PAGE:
What happened when one monarch succeeded another? The liminal period between the death of a sovereign and the coronation of the new monarch was immensely important. The new regime needed to establish itself quickly and decisively. Succession entailed many administrative and ceremonial procedures, few of which changed over the course of the seventeenth century. This page will outline the most important. Admittedly, most of the Stuart successions were unusual and did not adhere to the standard framework. James VI and I (1566-1625), for instance, was in Scotland when Elizabeth (1533-1603) died. The negotiations behind the restoration of Charles II (1630-1685) were exceedingly complicated. James II (1633-1701) was still alive when William III (1650-1702) and Mary II (1662-1694) acceded to the throne. Nonetheless, aspects of the process outlined here still featured in those problematic successions.

Officially, it was the task of the Gentleman of the Bedchamber on duty to inform the next in line that their predecessor had died. In practise, though, news travelled the court quickly. Thus in 1702, upon the death of William III, Gilbert Burnet, Bishop of Salisbury (1643-1715), attempted to gain favour by being the first to congratulate the new queen. Anne refused to admit Burnet, knowing that the responsibility of informing her of the king’s death belonged to the Gentleman of the Bedchamber.

A succession council met, usually within hours of a royal death. The new monarch swore and signed the coronation oath of Scotland, in absentia. The three exceptions include James VI and I, Charles I (1600-1649), who returned to Scotland for his coronation in 1633, and Charles II, who was crowned at Scone in 1651. Parliament convened to recognise the new sovereign and swear fealty. The council drafted a proclamation, copies of which were printed and distributed across the country. Proclamations were read publicly at major landmarks in Whitehall, Westminster, and the City, and were marked with the ringing of bells and firing of canon. Foreign envoys sent news of the succession abroad. Within days of succession, the new sovereign would make their first speech to parliament, outlining the priorities of their new regime.

An early priority was always the royal funeral. This was an opportunity to signal continuity between the reigns, and assert the authority of the new monarch before a large metropolitan audience. Royal funerals changed significantly during the seventeenth century. James I’s funeral was particularly lavish. William III, by contrast, was buried at night in a comparatively low-key ceremony.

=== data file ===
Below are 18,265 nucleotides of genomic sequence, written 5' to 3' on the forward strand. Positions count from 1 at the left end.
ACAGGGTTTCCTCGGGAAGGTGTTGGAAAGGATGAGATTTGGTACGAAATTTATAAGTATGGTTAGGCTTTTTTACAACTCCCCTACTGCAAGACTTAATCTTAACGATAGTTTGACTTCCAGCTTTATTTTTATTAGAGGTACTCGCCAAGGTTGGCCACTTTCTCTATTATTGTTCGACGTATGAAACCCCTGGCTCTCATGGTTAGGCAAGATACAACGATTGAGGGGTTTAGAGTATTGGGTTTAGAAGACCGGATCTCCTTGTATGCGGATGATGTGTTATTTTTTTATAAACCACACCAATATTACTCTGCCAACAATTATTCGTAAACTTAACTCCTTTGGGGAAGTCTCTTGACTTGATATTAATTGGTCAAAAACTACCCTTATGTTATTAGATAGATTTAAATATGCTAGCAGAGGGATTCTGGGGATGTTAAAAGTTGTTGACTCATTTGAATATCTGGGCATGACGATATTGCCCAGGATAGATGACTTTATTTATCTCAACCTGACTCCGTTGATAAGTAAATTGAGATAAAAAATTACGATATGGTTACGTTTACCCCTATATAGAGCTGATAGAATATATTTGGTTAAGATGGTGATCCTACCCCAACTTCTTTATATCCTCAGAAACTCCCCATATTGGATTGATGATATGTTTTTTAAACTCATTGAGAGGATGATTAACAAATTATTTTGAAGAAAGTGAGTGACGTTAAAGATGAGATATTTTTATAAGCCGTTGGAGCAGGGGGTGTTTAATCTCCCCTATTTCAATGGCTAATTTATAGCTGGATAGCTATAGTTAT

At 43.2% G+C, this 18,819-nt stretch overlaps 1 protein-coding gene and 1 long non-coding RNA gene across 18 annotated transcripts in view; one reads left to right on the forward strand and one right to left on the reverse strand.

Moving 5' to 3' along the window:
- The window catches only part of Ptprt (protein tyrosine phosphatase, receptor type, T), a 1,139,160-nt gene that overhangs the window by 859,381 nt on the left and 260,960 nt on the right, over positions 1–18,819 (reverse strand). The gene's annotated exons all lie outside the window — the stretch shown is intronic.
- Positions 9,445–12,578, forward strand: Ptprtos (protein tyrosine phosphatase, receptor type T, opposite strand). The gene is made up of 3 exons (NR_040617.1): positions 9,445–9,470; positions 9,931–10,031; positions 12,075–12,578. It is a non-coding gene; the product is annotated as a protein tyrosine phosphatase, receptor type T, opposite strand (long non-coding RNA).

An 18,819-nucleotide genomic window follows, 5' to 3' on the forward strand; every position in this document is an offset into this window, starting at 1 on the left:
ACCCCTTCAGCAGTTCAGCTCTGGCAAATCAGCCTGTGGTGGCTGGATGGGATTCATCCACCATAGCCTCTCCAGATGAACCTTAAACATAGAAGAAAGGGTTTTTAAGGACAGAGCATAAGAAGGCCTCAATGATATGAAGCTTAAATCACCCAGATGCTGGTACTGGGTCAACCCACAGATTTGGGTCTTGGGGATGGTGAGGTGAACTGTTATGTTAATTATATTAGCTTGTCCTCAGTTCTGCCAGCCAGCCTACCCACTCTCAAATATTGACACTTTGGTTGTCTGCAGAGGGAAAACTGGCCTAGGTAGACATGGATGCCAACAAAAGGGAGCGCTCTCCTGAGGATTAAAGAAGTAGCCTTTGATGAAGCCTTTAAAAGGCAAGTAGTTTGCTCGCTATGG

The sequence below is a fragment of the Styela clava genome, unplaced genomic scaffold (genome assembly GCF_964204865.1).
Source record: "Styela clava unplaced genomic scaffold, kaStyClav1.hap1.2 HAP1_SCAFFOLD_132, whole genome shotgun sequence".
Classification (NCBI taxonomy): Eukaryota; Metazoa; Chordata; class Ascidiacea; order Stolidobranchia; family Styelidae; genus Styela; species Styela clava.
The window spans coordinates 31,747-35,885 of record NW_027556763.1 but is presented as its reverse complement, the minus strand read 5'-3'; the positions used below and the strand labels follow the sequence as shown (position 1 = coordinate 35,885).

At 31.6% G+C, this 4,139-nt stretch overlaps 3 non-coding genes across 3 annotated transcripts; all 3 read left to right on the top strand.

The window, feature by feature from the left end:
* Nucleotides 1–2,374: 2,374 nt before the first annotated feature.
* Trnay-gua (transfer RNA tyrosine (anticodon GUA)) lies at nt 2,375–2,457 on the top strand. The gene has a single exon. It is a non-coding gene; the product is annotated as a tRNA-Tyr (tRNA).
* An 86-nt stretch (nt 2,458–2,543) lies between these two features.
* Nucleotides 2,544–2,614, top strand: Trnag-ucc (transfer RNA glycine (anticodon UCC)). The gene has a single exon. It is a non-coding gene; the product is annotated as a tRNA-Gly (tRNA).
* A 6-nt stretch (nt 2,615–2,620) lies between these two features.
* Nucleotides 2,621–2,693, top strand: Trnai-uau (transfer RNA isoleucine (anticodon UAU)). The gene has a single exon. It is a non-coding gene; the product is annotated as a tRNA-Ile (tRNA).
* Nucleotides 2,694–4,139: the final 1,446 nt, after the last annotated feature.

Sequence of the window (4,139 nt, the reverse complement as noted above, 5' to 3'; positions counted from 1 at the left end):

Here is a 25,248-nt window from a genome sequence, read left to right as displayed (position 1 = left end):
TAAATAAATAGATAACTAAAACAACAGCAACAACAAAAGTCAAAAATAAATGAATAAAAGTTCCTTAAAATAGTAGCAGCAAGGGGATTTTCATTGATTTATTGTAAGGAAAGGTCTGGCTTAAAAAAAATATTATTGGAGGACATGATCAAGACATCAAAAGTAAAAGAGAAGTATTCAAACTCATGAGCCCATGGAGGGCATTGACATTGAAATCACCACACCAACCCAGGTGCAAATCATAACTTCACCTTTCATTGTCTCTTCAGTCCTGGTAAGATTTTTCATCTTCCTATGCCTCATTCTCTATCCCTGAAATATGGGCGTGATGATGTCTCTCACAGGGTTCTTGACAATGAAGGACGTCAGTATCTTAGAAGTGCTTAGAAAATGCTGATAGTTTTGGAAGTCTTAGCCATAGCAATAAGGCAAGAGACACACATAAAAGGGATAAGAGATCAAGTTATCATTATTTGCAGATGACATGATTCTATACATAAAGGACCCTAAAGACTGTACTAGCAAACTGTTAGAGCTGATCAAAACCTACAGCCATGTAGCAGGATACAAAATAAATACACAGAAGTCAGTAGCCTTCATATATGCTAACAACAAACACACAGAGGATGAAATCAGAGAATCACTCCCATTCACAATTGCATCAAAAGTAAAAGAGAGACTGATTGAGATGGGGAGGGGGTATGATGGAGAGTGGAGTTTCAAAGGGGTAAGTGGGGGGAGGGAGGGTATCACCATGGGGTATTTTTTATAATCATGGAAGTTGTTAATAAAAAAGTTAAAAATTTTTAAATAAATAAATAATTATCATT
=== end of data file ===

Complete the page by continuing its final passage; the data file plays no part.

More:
The most important ritual, though, was the coronation. Coronation formalized the process of succession within a set of ancient ritual conventions centred on a royal oath, the crowning, and the presentation of the regalia, and included other features such as a sermon and the distribution of medals. The sermon and medals were an important vehicle for the monarch to signal their aims and priorities. The medieval ritual was fully gutted of its Catholic aspects and reconstructed around a Protestant confessional framework for the accession of James VI and I in 1603. In 1689 William and Mary introduced legislation that stipulated the conditions for all future coronation. With the exception of the Scottish coronations, all early modern coronations took place at Westminster Abbey. Some coronations, such as those of Elizabeth and Charles II, were accompanied by elaborate civic pageantry on the eve of the ceremony. The pageantry that was supposed to accompany James I’s coronation had to be delayed by a year due to plague. These displays should not be confused with the coronation itself, which was the religious ritual occurring in the Abbey.

The most significant part of the coronation ritual was the oath. This changed quite substantially over the course of the seventeenth century. At the centre of debates about the coronation oath was the question whether the contract was between God and the sovereign, or between the sovereign and the people. In The Law of True Monarchies (1598) James VI and I argued, ‘As to this contract alleged made at the coronation of a King, although I deny any such contract to be made then’. By 1689, after the Glorious Revolution, the coronation oath was interpreted in a very different way. One topical commentator, Daniel Whitby, argued that ‘kings of England were kings by virtue of an original contract, made between them and the people, by oaths that they took at their coronation’. The oath was substantially rewritten to emphasize the contract between sovereign and polity, and prohibit a Catholic succession. The 1689 Act for Establishing the Coronation Oath was designed to ensure that this oath remained set for all future coronations.

The coronation marked a formal end to the process of succession. In reality, though, regimes remained unstable for some time. It took months (sometimes years) to establish a firm grip over the polity.